Thirty of the world’s largest cruise ships measure more than 1,000 feet in length. That’s roughly the length of four Boeing 747s or nearly three football fields, and that measurement doesn’t even account for the height and width of these ships. The largest ship ever built, the Allure of the Seas, can carry up to 6,296 passengers, making it more of a floating town (filled with stores, restaurants, museums, and plazas) rather than simply an ocean vessel. It’s even longer than the U.S.S. Nimitz aircraft carrier. And with the passing of every decade, it seems a new ship vies for the record of world’s largest.
Some experts think the Allure of the Seas (and a similar-sized sister ship that’s currently planned) could be the biggest these ships will ever get. They are worried about these large ships’ ability to handle emergency scenarios, like fires, as well as the ability of ports to accommodate them. The Costa Concordia, which sank in 2012 and killed 32 (its captain was recently found guilty of manslaughter), is being seen as an example of how perilous a situation can be when disaster strikes these essentially small towns. But these experts probably thought the same thing about the ships built a decade ago. As technology and engineering continue to advance, who knows how big the cruise ships of tomorrow will become?
Until then, here are some of the world’s largest cruise ships.
At 1,187 feet, Royal Caribbean’s Allure of the Seas and sister ship Oasis of the Seas are the world’s largest, weighing 225,286 gross tons (a third, just-barely larger and heavier ship is being planned). Allure of the Seas has a skating rink, theater featuring Broadway musicals, carousel, zip line, casino, park with real trees, shops, and 25 restaurants (including a Starbucks), and it’s divided into seven neighborhoods. The ships are also equipped with solar panels to generate energy for various areas.
Also from Royal Carribbean, Quantum of the Seas – the newest of the fleet – is a bit smaller than Allure and Oasis, measuring 1,139 feet and weighing 168,666 gross tons. With a max capacity of 4,905 passengers, what Quantum lacks in size, it makes up for with crazy amenities, such as a skydiving simulator, bumper cars, open-air park, and 360-degree views from a hinged capsule that floats over the water. The ship is also one of the most high-tech: there’s the Bionic Bar with a robotic bartender that mixes drinks, mobile check-in and boarding, RFID used for purchases (via wristband) and luggage tracking, virtual concierge, iPad photo gallery, USB charging, virtual theater, and satellite-based Internet that’s robust enough for streaming videos and multiplayer games.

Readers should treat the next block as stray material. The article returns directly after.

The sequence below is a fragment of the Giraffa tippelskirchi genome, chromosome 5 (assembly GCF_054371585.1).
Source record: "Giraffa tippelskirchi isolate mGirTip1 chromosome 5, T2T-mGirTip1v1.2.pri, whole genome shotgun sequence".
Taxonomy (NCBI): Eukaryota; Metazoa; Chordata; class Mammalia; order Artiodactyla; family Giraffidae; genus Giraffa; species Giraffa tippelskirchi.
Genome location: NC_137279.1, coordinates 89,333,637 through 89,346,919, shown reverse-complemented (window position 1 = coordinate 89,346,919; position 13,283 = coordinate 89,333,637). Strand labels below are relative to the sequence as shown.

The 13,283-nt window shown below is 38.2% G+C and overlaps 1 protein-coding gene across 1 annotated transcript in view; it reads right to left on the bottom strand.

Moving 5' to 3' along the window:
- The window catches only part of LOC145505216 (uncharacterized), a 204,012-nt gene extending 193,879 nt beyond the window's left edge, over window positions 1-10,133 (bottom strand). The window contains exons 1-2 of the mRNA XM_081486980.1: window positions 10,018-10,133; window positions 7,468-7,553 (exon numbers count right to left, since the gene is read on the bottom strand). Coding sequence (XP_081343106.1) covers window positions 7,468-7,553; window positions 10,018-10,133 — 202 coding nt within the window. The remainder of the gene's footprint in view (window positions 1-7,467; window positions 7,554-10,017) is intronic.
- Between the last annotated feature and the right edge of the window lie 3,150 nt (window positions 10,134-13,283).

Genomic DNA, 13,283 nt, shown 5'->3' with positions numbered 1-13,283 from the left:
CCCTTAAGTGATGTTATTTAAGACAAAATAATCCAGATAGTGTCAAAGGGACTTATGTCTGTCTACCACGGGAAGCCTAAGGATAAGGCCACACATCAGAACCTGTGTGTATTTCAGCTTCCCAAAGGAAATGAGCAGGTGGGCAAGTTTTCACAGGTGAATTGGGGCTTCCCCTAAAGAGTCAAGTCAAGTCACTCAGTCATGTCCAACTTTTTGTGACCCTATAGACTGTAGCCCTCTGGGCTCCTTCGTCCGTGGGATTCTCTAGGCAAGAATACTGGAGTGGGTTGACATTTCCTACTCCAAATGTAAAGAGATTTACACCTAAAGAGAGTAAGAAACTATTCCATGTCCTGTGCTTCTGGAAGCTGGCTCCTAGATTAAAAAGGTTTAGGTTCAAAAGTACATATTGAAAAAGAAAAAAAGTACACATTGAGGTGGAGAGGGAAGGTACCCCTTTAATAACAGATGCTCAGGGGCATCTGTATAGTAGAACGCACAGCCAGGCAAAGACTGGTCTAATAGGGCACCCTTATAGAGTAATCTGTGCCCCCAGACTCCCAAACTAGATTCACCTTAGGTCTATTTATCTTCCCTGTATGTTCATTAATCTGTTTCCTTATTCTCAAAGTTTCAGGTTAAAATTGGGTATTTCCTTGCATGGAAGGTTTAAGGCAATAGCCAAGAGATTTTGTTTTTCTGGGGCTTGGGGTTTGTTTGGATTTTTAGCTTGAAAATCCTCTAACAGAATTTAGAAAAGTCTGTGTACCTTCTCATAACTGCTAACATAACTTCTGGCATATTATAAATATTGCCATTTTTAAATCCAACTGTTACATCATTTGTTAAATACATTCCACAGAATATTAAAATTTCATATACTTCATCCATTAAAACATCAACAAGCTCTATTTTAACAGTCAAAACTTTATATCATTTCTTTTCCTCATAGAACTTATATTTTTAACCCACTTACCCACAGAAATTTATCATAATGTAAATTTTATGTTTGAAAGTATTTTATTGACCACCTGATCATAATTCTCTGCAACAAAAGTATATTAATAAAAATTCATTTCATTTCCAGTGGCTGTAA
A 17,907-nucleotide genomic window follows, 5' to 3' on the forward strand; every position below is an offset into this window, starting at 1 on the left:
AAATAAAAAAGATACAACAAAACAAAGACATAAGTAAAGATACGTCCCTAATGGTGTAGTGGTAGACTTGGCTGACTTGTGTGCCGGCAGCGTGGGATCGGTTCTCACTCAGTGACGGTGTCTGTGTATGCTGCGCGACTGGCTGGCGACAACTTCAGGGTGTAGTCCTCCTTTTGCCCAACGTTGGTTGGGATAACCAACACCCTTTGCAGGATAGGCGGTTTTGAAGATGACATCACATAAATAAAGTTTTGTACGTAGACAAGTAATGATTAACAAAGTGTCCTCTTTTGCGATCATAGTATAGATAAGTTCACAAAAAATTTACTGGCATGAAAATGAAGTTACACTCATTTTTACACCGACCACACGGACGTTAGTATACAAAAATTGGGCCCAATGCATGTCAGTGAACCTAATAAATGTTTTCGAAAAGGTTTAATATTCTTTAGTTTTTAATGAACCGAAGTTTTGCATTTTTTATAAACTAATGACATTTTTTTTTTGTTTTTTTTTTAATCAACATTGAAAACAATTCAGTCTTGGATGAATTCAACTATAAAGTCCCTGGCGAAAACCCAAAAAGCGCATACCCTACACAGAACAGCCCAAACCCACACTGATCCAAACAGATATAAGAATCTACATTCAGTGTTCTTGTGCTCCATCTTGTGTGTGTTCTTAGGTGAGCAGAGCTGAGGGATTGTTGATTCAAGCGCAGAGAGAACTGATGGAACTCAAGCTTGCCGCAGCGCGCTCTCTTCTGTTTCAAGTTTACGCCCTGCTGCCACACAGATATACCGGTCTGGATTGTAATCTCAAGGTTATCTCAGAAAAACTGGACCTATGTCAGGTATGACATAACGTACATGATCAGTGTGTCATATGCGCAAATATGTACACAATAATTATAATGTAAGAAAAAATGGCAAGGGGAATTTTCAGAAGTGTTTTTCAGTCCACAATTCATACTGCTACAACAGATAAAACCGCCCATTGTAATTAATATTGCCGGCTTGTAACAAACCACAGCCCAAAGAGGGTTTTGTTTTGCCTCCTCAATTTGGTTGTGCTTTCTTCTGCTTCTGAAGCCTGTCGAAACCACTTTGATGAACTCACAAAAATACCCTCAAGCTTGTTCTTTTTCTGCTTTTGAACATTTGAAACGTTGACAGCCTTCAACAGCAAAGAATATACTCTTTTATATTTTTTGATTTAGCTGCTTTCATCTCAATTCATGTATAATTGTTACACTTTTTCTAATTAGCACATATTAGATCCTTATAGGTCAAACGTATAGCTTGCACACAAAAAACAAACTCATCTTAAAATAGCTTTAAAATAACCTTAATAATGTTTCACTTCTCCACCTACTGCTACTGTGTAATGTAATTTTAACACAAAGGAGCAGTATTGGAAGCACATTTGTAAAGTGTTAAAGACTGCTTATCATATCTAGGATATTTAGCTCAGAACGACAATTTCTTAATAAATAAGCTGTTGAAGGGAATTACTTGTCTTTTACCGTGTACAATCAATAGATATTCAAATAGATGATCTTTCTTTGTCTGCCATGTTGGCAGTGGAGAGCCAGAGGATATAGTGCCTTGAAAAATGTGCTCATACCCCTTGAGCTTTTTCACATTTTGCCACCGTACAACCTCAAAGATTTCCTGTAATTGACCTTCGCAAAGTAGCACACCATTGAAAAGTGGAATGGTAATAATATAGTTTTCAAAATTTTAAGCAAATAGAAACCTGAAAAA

The Epic, measuring 1,081 feet and weighing 155,873 gross tons, claims the largest bowl slide in its water park. For sports buffs, there’s a center equipped with rock climbing and basketball court, and a bowling alley. If you’re into off-Broadway productions, you can partake in a Blue Man Group performance. There are dedicated rooms and a lounge for solo travelers, and an Internet café if you must check your e-mail (how 1999!).
Royal Caribbean must have an obsession with building big ships, because the company also owns these three (all measuring 1,112 feet and weighing 154,407 gross tons). From 2006 to 2009, Freedom of the Seas was the world’s largest, and as one of the Royal Caribbean’s “older” ships, its amenities may not sound as impressive. Still, the ship boasts 10 pools and whirlpools, a surfing simulator, skating rink, mini golf course, and 3D theater.
When it made its maiden voyage in 2004, the Queen Mary 2 from Cunard was not only world’s largest (1,132 feet, 148,528 gross tons), but it was arguably the most luxurious. Its size pales in comparison to Royal Caribbean’s big ships, but its unique livery and services make it still one of the grandest. QM2 was the first to have a planetarium, as well as a library and live-performance theater. Inside its stately exterior are desalination plants for providing fresh water and a sophisticated engine system.